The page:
One of the many questions asked of arborists in Singapore is, “How old is that tree?”
The short answer is, “We don’t know.”
The slightly longer answer will be, “Ask the people who planted it.”
But wait, we hear you ask, why don’t we just cut it down and count its rings? Everybody knows counting a tree’s rings is the way to find out its age right? There are ways to estimate a tree’s rings without cutting it down, but as much as we would like to count them, they will not give us a tree’s age here in Singapore.
Source: CSK Landscape Services
How old are you?
The fancy word for dating tree rings is Dendrochronology.
A tree’s girth increases by growing new wood on top of the old. Take a look at any trunk or branch cross section. The older sections will be found towards the center, while the younger sections are closer to the edge.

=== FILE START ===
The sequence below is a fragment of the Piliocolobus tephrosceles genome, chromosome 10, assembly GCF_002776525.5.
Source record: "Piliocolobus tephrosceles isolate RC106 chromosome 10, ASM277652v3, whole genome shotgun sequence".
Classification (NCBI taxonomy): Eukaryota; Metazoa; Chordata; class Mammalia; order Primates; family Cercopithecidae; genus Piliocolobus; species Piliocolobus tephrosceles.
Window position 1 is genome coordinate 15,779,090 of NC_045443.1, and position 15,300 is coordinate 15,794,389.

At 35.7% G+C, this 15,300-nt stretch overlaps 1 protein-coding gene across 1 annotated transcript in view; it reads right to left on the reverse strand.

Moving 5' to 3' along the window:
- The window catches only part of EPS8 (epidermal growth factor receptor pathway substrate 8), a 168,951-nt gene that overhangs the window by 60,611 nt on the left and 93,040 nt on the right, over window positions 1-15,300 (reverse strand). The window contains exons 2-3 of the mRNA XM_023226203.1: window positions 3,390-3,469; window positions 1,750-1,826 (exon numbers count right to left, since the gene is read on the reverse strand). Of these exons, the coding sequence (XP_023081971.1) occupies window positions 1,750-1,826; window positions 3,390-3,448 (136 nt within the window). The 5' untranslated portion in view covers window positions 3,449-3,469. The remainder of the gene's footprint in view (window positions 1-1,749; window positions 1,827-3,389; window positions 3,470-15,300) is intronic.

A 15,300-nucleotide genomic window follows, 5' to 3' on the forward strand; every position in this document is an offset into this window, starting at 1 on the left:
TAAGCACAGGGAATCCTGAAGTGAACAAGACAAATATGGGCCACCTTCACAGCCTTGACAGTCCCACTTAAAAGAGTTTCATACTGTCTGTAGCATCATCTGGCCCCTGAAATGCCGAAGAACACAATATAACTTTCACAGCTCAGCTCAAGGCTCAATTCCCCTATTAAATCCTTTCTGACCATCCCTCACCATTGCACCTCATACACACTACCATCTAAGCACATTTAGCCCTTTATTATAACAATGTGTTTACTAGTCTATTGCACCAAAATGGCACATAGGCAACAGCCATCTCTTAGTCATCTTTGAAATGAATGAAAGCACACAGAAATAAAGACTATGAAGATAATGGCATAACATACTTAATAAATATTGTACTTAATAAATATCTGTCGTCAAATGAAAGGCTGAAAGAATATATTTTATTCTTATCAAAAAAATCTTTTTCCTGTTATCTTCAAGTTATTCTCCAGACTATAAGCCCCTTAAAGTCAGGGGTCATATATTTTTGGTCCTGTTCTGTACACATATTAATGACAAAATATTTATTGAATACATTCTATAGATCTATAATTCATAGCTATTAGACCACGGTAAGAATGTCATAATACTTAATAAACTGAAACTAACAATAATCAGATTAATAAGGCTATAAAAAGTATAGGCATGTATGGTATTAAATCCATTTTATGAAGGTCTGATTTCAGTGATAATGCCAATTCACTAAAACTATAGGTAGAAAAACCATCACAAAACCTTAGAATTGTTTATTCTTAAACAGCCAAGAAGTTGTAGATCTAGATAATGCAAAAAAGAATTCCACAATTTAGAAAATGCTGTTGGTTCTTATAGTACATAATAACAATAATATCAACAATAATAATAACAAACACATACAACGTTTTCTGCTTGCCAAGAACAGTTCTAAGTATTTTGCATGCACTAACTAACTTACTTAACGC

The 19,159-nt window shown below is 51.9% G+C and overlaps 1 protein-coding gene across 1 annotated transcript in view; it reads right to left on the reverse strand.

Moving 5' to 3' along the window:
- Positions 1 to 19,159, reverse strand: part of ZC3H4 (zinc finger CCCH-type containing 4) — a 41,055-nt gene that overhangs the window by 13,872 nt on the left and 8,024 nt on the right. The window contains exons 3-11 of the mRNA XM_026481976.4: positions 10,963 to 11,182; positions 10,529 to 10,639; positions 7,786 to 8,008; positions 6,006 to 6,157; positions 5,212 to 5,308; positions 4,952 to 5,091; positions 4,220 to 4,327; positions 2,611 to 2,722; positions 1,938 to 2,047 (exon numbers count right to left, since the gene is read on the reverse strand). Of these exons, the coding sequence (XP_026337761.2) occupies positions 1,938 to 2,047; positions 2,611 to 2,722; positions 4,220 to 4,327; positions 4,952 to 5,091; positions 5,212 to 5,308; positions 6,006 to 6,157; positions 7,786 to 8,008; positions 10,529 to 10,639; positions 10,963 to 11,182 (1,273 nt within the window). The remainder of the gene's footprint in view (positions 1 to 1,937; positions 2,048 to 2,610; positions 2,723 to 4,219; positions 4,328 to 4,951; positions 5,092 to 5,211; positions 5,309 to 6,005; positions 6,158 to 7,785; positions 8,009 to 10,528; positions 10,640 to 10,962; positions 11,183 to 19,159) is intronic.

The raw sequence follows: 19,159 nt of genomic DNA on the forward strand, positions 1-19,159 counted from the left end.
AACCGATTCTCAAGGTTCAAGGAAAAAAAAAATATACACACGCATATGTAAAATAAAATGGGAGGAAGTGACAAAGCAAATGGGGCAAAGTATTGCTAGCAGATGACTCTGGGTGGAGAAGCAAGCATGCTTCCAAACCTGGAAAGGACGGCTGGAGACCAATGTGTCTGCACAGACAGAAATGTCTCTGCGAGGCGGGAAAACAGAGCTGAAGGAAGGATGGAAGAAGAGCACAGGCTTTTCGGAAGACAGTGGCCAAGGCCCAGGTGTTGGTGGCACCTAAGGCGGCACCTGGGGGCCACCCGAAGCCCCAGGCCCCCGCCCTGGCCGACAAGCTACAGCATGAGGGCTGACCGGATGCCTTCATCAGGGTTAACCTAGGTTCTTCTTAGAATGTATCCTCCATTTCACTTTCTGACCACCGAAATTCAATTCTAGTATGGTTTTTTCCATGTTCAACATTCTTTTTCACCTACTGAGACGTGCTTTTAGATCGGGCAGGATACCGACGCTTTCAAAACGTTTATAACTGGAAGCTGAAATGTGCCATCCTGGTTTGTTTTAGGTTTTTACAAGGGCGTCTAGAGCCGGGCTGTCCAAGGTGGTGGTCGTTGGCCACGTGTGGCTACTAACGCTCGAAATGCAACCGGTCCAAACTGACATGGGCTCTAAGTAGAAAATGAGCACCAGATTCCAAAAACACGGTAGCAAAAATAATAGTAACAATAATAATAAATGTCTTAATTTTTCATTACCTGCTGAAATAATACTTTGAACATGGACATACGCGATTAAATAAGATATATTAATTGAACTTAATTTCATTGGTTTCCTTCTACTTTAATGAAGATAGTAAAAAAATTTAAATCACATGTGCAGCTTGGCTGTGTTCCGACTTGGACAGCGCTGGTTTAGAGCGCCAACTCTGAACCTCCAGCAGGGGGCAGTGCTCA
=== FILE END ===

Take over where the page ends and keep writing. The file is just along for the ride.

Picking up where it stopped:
Tree rings occur in temperate climates because a tree reacts to the change in seasons. Thick rings of light wood indicate fast growth in spring and summer, while thin rings of dark wood indicate slow growth in autumn and winter.
Source: Institute of Terrestrial Ecosystems, Tree-ring Lab
The hand is putting a pin on older wood.
Since there are four seasons a year, all we need to do is to count the dark rings and we will have a tree’s age.
What about a tropical country like Singapore? Does this mean our trees have no rings because we do not have seasons?
Our trees still have rings. Variations in our climate affect a tree’s growth, but the rings are not as distinct, and we will have trouble equating a single ring to a year’s growth, because changes in our climate are not as regular or extreme as the change of seasons.
A chunk of tembusu wood, the same species as our 5-dollar tree. Note the lack of rings.
So the next time somebody in Singapore or a tropical region asks, “How old is that tree?”
You can be as knowledgeable as an arborist if you tell them, “Ask the people who planted it.”